It’s one of the big questions that gets the SEO conspiracy theorists running for their post-it notes and balls of string… do search engines index social media?
If the social network in question is Twitter, the answer is a definitive “yes”. Back in 2015 Google and Twitter inked a deal that gave Google access to Twitter’s data and Google began embedding Tweets into the search engine results page when dealing with “trending” topics.
If you want to see this in action, just search Google for “What is trending right now?” and you’ll see Twitter results at the top of the search engine page.
Today’s “trending topic” is tomorrow’s fish and chip wrapper though (or something like that), so it’s doubtful that appearing in this part of the SERP does anything long term for your SEO.
What it will do, if you strike gold and find your tweet on the front page of Google is generate traffic. We talk so much in the SEO world about link building to improve SEO we sometimes forget that people can actually click your backlinks. They’re not just for search engines and, for me, that sums up what social media is all about.
Social media is a firework
There’s an adage that circulates on the web…
“The internet is forever”
And, unless you can convince everyone everywhere to delete your data, that’s true.
Print and be damned? Forget it. Tweet and be damned for all eternity…
But, although all of that data is there in the vast and unlimited memory of the internet, the reality is that your social media posts have a shorter half-life than an unstable radioactive isotope.
A typical tweet, without retweets, will stop being seen after 18 minutes. With 10 retweets, you might last nearly 24.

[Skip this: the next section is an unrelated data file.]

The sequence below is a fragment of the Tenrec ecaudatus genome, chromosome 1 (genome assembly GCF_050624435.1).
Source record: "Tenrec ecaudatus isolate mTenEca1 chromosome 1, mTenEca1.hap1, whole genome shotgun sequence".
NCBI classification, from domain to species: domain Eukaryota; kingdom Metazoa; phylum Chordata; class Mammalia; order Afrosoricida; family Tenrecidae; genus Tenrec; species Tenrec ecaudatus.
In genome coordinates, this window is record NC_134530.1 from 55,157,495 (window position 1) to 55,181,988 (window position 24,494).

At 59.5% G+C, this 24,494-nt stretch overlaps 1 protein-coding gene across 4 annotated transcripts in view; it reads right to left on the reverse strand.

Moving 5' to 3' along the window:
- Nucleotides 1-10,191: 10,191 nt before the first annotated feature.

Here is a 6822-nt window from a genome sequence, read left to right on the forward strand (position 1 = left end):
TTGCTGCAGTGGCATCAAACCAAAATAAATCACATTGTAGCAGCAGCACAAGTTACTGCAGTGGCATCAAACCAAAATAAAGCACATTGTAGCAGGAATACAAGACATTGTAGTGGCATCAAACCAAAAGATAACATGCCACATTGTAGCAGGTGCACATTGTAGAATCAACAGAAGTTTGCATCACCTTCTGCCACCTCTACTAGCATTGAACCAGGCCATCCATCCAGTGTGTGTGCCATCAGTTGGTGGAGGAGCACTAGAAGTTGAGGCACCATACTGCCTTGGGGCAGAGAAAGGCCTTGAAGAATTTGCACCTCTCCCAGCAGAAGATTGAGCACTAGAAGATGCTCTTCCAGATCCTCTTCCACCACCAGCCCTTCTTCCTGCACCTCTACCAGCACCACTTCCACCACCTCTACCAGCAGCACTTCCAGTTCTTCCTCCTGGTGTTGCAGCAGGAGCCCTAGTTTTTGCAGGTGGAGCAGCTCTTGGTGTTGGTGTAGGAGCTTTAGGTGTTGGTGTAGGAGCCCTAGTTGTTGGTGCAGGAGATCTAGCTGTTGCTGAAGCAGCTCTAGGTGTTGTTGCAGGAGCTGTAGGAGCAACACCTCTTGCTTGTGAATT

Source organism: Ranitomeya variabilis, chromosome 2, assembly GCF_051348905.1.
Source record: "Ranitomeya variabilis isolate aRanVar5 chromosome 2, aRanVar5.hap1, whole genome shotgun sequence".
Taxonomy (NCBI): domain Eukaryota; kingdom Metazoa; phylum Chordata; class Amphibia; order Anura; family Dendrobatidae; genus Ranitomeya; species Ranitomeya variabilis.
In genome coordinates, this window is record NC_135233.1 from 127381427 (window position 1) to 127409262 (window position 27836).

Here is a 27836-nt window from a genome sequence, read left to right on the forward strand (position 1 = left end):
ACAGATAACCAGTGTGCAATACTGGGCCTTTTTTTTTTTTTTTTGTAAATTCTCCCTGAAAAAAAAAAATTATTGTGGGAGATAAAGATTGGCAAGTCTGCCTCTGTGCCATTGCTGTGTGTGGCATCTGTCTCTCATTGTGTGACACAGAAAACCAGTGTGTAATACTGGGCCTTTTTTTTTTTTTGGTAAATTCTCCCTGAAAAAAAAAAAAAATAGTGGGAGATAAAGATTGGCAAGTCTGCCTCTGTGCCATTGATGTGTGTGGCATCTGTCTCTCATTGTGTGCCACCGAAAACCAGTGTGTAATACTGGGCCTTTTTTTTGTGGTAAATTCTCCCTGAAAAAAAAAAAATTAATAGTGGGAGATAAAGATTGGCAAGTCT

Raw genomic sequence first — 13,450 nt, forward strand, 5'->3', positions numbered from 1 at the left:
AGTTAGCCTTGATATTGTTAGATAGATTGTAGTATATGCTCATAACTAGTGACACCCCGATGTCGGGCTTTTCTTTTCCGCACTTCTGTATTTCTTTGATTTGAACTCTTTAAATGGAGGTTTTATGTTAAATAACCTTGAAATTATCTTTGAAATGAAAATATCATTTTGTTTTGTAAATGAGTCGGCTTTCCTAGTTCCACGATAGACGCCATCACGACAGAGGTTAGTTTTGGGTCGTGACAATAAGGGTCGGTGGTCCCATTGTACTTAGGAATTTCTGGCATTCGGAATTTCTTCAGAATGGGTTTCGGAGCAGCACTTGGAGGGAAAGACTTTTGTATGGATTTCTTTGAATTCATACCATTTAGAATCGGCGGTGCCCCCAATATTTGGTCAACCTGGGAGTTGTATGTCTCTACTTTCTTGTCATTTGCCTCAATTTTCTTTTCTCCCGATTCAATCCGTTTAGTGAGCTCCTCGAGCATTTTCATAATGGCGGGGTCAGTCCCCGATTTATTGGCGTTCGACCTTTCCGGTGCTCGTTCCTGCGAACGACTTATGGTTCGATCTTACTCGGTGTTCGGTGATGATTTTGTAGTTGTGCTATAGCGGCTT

That’s why I say that social media is like a firework – you need to get a big bang for people to remember it past the next thing they see.
So, what’s the point?
There’s no doubt that brands with good social media followings gain more traffic online and sell more. Whilst your tweet, Instagram picture, or Facebook post may only have a short lifespan in the digital feed that a customer sees, it has a much longer lifespan in their memory.
I like to think of this as a kind of “background radiation” – constantly reinforcing your brand’s identity with customers make it more likely that they will engage when you present a piece of content that is relevant to them at a time that it is relevant.
You can’t just send out one tweet and expect the dollars to come rolling in.
I’ve had my own short stints in the past where I’ve walked away from social media however and know from my own experience that when you do this, that background radiation fades away. Contacts get harder to make, meetings get harder to land, pitches feel colder.
“Brand Awareness” may sound like a perfectly immeasurable, ephemeral, ethereal piece of marketing guff, a piece of “ghostware” for the snake oil salesman and charlatans to sell you but… it’s real.
Social media impact can be hard to measure, even with the best tools to attribute sales to social engagement weeks or even months after the “first touch” on social.
I prefer to measure in terms of the amount of serendipity I am experiencing in any one period, and this undoubtedly increases when I am active on social media.
Never pull the plug on your social media.
It’s not all about me (or you)
It’s very easy to get stuck in a pattern of “broadcasting” on social media, rather than creating conversations and connections.
As a rule of thumb, you should comment on or share five things from other people for every one thing of your own that you share.
Some of my most successful pieces of social content have been responses to other people’s posts. So, answer questions, offer your opinion, and above all be helpful.
The same rules of content apply – make it useful, make it unique, retain your authentic tone of voice. Just don’t be “that guy” (or girl) at the party who only talks about themselves all night.